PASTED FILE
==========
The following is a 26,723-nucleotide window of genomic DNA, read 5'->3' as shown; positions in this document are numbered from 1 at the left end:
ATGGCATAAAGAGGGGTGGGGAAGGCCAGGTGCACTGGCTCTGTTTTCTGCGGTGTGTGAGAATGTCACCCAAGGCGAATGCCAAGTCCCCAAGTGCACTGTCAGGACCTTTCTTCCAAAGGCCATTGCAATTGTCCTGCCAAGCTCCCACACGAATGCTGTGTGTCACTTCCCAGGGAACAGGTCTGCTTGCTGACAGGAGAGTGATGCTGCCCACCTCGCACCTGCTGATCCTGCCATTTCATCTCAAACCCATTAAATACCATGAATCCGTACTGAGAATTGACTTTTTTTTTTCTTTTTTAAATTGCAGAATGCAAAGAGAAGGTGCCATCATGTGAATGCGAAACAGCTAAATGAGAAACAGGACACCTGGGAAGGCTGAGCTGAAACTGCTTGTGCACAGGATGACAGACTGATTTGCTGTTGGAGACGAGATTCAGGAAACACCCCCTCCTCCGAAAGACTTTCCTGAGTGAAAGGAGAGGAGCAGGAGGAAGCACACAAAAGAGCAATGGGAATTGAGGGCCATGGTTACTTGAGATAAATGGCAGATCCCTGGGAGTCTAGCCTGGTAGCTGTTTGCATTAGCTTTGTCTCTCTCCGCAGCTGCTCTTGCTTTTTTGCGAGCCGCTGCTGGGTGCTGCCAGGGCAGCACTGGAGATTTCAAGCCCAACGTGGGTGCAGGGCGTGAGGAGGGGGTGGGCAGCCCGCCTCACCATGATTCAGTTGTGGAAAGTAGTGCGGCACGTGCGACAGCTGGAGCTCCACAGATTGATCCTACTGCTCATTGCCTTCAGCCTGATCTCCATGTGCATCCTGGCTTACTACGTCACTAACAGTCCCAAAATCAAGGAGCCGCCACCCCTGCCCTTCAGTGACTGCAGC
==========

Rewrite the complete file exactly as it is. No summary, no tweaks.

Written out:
The following is a 26,723-nucleotide window of genomic DNA, read 5'->3' as shown; positions in this document are numbered from 1 at the left end:
ATGGCATAAAGAGGGGTGGGGAAGGCCAGGTGCACTGGCTCTGTTTTCTGCGGTGTGTGAGAATGTCACCCAAGGCGAATGCCAAGTCCCCAAGTGCACTGTCAGGACCTTTCTTCCAAAGGCCATTGCAATTGTCCTGCCAAGCTCCCACACGAATGCTGTGTGTCACTTCCCAGGGAACAGGTCTGCTTGCTGACAGGAGAGTGATGCTGCCCACCTCGCACCTGCTGATCCTGCCATTTCATCTCAAACCCATTAAATACCATGAATCCGTACTGAGAATTGACTTTTTTTTTTCTTTTTTAAATTGCAGAATGCAAAGAGAAGGTGCCATCATGTGAATGCGAAACAGCTAAATGAGAAACAGGACACCTGGGAAGGCTGAGCTGAAACTGCTTGTGCACAGGATGACAGACTGATTTGCTGTTGGAGACGAGATTCAGGAAACACCCCCTCCTCCGAAAGACTTTCCTGAGTGAAAGGAGAGGAGCAGGAGGAAGCACACAAAAGAGCAATGGGAATTGAGGGCCATGGTTACTTGAGATAAATGGCAGATCCCTGGGAGTCTAGCCTGGTAGCTGTTTGCATTAGCTTTGTCTCTCTCCGCAGCTGCTCTTGCTTTTTTGCGAGCCGCTGCTGGGTGCTGCCAGGGCAGCACTGGAGATTTCAAGCCCAACGTGGGTGCAGGGCGTGAGGAGGGGGTGGGCAGCCCGCCTCACCATGATTCAGTTGTGGAAAGTAGTGCGGCACGTGCGACAGCTGGAGCTCCACAGATTGATCCTACTGCTCATTGCCTTCAGCCTGATCTCCATGTGCATCCTGGCTTACTACGTCACTAACAGTCCCAAAATCAAGGAGCCGCCACCCCTGCCCTTCAGTGACTGCAGC